The Pescadero Coastal Classic was my first open race and, as such, I was both excited and nervous. My idea of “open category riders” was based on the guys who go off the front on the Morning Ride: deep rims, deeper quads, and hard as nails. The light trash-talk from the Pen Velo guys at the start line did nothing to ease my anxiety (and I was consequently pleased that none of them made the break).
The cat 4 race consisted of 1.7 laps around the course—twice up Stage road, twice up Haskens. I was expecting (rightly, as it turned out) two key moments: the first time up Haskens, to create a break, and the second time, to determine the winner from that break. Since everyone else seemed to have a similar idea, nothing much happened until the first time up Haskens apart form a crash right before my nose on the first Stage descent (the first guy to go down seemed in a bad way; he also crashed out Brad Lovegren, who went on to get third—kudos to him).
Bernardo (whose moral and tactical support before and during the race was invaluable) advised me to move to the front before the climb and to hang on to the top ten riders no matter what. I did just that and it was very painful, but as I crested Haskens with only two riders in sight behind me, I knew I’d made the break. I used the descent to recover, and expected to continue recovering while in the break – it was quite large, with twelve riders at its thinnest – but Eric, a rider from Cal whom I’d gotten to know over the collegiate season, had other plans. He organized us into a tight paceline and squeezed out a good ten to twenty extra watts out of the riders in the break, whose complacence would otherwise have allowed the main pack to catch them. At that point, I was almost struggling to hang on and dreading every pull I inevitably had to make, and my lower back was crucifying me for slamming my stem (or for skipping core sessions, I’m not sure).
As we reached the bottom of the first Stage climb, the commissar told us that we had a twenty second gap to the chase. The disheartenment was palpable and several riders eased their pace, ready to give up. Eric and I decided to keep a high pace up the climb and see how things would stand after that. To our relief, the gap had increased to thirty seconds at the top of the climb, and by the time we crested the second Stage bump, we had more than a minute on the chase.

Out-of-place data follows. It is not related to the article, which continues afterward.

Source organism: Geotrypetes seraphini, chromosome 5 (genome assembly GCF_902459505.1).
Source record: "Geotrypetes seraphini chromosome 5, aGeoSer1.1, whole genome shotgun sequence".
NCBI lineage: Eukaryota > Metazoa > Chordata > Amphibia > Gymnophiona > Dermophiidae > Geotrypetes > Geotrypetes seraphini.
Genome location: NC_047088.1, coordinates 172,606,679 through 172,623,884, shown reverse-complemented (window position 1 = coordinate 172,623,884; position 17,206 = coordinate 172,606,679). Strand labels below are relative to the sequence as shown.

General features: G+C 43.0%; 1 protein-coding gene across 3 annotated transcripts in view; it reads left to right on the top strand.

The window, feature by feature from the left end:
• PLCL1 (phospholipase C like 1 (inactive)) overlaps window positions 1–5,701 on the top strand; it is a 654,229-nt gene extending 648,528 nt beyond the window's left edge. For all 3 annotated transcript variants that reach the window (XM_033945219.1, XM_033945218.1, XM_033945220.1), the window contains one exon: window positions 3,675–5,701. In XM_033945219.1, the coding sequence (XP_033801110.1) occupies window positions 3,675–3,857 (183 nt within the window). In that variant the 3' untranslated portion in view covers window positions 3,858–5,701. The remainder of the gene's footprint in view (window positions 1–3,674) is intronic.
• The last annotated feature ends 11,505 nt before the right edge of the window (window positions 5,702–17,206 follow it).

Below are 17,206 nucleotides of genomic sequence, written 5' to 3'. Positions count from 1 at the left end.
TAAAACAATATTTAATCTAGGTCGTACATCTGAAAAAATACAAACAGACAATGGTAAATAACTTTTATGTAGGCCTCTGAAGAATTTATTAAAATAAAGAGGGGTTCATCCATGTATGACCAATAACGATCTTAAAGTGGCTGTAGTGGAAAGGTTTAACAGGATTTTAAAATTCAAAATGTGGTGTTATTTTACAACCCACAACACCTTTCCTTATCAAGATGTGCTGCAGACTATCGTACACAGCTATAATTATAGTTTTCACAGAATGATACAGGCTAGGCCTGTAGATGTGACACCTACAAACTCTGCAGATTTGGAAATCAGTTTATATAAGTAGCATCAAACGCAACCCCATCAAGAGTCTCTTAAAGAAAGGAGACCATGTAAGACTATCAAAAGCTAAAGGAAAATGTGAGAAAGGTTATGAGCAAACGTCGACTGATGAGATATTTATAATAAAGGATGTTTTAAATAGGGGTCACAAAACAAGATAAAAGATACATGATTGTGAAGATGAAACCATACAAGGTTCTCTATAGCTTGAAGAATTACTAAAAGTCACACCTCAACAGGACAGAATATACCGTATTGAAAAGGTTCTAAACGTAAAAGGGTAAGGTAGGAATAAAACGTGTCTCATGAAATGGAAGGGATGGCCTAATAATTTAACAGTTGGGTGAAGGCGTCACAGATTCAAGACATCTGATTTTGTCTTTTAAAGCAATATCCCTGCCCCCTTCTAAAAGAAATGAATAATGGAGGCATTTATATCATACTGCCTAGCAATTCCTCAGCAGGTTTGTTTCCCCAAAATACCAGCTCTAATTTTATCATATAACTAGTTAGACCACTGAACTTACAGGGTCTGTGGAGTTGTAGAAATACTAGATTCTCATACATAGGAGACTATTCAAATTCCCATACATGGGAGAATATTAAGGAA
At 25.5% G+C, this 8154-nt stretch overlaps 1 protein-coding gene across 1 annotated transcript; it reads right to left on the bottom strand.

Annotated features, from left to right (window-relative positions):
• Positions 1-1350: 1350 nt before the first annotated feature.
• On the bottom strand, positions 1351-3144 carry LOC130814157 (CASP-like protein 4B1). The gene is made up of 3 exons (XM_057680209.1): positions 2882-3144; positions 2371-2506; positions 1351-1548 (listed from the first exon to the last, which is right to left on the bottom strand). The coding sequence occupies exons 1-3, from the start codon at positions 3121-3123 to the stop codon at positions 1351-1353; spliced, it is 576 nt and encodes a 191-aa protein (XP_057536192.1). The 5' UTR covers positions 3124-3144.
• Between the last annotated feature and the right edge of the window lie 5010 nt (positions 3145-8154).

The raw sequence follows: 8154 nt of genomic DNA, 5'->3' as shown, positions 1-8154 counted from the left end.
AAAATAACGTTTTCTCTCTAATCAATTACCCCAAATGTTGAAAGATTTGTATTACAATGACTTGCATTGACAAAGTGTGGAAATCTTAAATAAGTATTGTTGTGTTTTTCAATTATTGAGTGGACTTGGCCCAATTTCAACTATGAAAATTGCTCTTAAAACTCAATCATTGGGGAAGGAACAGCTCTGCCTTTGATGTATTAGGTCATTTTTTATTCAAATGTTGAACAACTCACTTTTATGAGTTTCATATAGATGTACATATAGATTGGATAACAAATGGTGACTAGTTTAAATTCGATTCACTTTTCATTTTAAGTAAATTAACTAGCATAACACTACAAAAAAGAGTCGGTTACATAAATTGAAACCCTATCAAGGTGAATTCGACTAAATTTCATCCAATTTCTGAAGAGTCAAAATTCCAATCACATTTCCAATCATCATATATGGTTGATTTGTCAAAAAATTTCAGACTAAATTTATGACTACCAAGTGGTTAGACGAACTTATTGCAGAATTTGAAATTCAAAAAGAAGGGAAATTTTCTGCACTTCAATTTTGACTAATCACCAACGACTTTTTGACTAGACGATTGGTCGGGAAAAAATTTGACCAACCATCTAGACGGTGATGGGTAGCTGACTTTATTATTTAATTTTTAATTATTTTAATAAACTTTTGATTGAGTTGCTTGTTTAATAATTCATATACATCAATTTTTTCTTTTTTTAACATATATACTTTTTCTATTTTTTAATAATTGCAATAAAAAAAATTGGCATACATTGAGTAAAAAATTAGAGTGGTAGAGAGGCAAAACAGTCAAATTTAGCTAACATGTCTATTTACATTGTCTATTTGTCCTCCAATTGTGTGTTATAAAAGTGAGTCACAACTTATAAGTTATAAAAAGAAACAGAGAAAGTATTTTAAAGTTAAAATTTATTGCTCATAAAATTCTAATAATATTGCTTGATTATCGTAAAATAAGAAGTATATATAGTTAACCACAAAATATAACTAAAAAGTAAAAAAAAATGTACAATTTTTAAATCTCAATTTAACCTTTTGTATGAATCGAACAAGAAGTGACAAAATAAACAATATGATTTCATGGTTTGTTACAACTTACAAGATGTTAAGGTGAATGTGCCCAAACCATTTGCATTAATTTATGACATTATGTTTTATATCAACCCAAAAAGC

From then on, things eased up. We had a tail wind and a lot of time, so we didn’t push ourselves as hard going up 84 as we had going down Pescadero. However, (I think due to improper hydration) I started to cramp up a few minutes after the turn onto 84. My calf muscles were twitching and rippling uncontrollably as I tried desperately to alternate my position on the bike, my cadence, my pedaling style, and everything else I could think of to stave off a pair of full-blown cramps. I found that the cramping would recede if I got out of the saddle, and for a golden, hopeful minute, I thought I had pushed them back. But as we approached the turn onto Pescadero, they returned with a vengeance and I was dropped. I caught back on at the feed zone, a mile or so before the final climb, but at that point, the mental battle was totally lost. I was barely able to stay with the pack on the downhill to Haskens, so I knew that I had no chance of a podium finish. And indeed, I soon had to watch Eric, Brad, and an AV rider fly up without being able to do anything about it. I could feel that if I tried to put out more than a certain amount of power, my legs would completely shut down, and so again, I could only watch as two more riders passed me. Another two were creeping up when I saw the 200m sign. I started dancing and was able to hold them at bay for an excruciating 9th place finish.
Too bad about the cramps, but we did get treated to the beautiful Pescadero descent just after finishing, which I appreciated much more this time around. I was still dropped by Sarah T on the way back to the car. This was a fun and beautiful race and I would highly recommend it for next year. Racing around on home turf feels great.